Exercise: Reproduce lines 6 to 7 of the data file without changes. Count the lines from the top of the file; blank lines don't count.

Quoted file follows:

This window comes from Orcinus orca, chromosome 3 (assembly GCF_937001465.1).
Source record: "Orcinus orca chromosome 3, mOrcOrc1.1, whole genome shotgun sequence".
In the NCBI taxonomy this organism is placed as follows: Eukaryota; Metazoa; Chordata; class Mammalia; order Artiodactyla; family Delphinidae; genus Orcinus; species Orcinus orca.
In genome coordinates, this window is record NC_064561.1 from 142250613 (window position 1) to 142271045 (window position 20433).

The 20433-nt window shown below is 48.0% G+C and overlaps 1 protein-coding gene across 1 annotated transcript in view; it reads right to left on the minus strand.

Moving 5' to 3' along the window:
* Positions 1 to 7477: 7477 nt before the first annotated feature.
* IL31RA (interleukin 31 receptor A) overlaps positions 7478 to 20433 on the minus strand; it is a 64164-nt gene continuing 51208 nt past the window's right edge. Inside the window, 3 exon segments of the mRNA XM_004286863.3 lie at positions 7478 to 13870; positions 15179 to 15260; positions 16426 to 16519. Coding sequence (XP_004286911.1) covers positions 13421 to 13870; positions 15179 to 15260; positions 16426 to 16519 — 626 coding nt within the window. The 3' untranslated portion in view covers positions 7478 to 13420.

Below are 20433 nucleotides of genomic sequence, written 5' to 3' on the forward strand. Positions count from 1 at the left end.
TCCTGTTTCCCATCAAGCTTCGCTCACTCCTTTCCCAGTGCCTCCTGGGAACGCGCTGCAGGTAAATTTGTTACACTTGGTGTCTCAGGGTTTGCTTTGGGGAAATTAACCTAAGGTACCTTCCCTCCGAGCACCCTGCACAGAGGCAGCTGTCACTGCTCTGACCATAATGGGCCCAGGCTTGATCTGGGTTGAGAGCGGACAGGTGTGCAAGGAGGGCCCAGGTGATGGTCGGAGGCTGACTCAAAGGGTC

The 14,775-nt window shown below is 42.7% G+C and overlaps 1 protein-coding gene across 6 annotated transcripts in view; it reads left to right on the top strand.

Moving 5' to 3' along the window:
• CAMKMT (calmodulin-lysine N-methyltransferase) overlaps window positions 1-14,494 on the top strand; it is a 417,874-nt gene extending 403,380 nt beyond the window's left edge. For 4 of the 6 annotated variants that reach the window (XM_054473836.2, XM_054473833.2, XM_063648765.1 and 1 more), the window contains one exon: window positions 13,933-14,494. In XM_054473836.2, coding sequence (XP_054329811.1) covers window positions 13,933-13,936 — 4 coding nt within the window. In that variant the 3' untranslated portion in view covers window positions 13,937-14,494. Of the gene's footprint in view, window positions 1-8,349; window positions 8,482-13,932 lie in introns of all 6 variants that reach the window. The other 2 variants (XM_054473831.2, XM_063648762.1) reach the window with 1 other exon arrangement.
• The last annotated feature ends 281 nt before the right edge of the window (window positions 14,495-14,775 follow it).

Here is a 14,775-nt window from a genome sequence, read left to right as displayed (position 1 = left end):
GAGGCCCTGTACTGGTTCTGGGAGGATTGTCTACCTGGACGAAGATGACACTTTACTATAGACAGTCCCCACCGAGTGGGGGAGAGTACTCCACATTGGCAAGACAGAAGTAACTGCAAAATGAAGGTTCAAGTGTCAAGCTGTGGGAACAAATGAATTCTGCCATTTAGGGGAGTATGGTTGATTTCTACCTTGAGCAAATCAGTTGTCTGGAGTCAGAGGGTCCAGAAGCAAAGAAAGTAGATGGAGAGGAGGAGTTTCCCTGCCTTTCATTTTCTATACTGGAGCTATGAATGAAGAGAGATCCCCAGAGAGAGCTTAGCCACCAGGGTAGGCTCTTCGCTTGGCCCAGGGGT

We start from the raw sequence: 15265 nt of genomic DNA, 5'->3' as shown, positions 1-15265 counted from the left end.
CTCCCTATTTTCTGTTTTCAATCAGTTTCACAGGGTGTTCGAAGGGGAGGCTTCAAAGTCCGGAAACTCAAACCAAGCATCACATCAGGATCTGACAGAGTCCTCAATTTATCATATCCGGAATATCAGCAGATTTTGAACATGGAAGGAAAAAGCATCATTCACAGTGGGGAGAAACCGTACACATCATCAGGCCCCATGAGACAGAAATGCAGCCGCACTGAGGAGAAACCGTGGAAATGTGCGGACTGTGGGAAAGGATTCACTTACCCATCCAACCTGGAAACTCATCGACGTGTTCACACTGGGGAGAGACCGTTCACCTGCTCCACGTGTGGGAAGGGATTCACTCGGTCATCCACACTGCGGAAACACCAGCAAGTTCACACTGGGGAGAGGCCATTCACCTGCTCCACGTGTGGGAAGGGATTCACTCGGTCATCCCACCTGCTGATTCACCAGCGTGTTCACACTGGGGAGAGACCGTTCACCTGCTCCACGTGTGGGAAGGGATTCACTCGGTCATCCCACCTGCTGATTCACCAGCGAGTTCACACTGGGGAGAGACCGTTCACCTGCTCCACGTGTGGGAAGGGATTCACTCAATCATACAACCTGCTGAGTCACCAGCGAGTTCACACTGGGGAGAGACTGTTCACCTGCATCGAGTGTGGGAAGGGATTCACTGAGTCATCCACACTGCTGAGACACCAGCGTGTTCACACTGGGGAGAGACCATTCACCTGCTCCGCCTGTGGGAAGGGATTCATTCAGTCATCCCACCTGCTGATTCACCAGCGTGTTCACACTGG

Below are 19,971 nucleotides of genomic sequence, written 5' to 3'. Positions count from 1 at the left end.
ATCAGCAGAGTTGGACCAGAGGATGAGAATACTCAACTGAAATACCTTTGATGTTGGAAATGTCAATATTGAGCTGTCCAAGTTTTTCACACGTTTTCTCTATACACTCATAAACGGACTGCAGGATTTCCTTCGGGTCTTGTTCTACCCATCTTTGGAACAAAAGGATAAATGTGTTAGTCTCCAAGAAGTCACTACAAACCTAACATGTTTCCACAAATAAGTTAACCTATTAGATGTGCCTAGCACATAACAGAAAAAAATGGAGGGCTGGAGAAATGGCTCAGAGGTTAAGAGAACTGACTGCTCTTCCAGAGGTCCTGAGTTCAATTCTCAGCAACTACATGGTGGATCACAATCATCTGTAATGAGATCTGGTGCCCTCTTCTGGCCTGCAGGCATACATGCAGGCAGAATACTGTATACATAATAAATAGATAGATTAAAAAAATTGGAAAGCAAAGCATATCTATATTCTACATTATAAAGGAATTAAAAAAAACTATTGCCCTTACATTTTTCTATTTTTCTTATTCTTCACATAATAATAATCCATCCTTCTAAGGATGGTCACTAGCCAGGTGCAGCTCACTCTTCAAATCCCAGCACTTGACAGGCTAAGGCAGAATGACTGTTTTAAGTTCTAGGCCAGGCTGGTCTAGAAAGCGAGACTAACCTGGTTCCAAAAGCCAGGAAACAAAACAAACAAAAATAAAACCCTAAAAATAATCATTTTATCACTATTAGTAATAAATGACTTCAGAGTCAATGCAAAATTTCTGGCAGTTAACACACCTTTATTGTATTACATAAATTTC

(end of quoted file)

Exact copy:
Moving 5' to 3' along the window:
* Positions 1 to 7477: 7477 nt before the first annotated feature.